Back to the future: 6 medical predictions from 1961 that were supposed to be a reality by 2000

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Editor of Gizmodo's Paleofuture blog Matt Novak unearthed a newspaper article from Jan. 5, 1961, that speculated what medical advances the world would achieve by  2000 — but Mr. Novak found many of the miracles the health industry expected to see are still science fiction.

The article, written by Associated Press science writer John Barbour and based off an interview with then-President of the Pharmaceutical Manufacturers Association Austin Smith, MD, appeared in The Express, a Lock Haven, Penn.-based publication.

Here are six medical predictions that have yet to come to fruition by 2018, as laid out by The Express:

1. Humans will take a pill to sleep for 36 hours, then be refreshed to last a full week until they have to sleep again.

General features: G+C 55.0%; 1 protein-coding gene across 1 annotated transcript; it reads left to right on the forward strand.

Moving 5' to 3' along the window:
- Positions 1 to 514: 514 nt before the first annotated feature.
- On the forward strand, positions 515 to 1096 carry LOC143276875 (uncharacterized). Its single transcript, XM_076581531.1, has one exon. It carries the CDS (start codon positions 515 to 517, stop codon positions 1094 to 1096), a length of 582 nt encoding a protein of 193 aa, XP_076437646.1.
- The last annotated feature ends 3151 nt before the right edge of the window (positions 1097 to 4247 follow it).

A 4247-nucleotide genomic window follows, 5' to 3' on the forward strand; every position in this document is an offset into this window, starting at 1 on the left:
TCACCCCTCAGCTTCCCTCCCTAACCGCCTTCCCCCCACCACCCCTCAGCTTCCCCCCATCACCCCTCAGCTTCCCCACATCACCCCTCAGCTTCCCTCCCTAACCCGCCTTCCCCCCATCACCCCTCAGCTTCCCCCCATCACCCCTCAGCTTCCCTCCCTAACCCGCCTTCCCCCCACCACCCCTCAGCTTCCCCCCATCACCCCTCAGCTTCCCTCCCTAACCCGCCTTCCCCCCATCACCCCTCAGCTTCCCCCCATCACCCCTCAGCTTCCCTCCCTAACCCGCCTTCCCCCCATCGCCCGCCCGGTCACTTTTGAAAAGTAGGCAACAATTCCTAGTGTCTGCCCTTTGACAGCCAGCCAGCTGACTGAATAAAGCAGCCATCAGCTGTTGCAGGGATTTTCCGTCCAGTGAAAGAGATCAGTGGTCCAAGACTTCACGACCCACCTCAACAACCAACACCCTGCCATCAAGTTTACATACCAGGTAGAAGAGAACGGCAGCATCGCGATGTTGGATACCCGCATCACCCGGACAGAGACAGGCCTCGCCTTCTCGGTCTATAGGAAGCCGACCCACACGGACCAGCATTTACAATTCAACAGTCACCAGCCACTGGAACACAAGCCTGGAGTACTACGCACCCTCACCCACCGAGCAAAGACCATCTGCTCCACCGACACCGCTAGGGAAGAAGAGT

2. The common cold will be nearly nonexistent.

3. Physicians will monitor sick patients with a tiny radio and measuring device taped to their chests, which they'll watch as patients go through the week to alert them of changes in their conditions.

4. Parents will be able to learn the sex of their unborn baby by the second month of pregnancy — two to three months earlier than today — and would be able to have a say in the "sort of child [they] want," alluding to the idea of "designer babies."

5. Major diseases will be cured: "By the year 2000, today's fearsome medical enemies — cancer, polio, heart disease — will be as unexciting as diphtheria, typhoid fever and smallpox are now," the article reads, according to Gizmodo.

6. The article also predicted that new drugs would be developed to combat pain — a  phenomena that has been realized, but with the unintended consequence of the opioid epidemic.

Click here to access the complete Gizmodo article.

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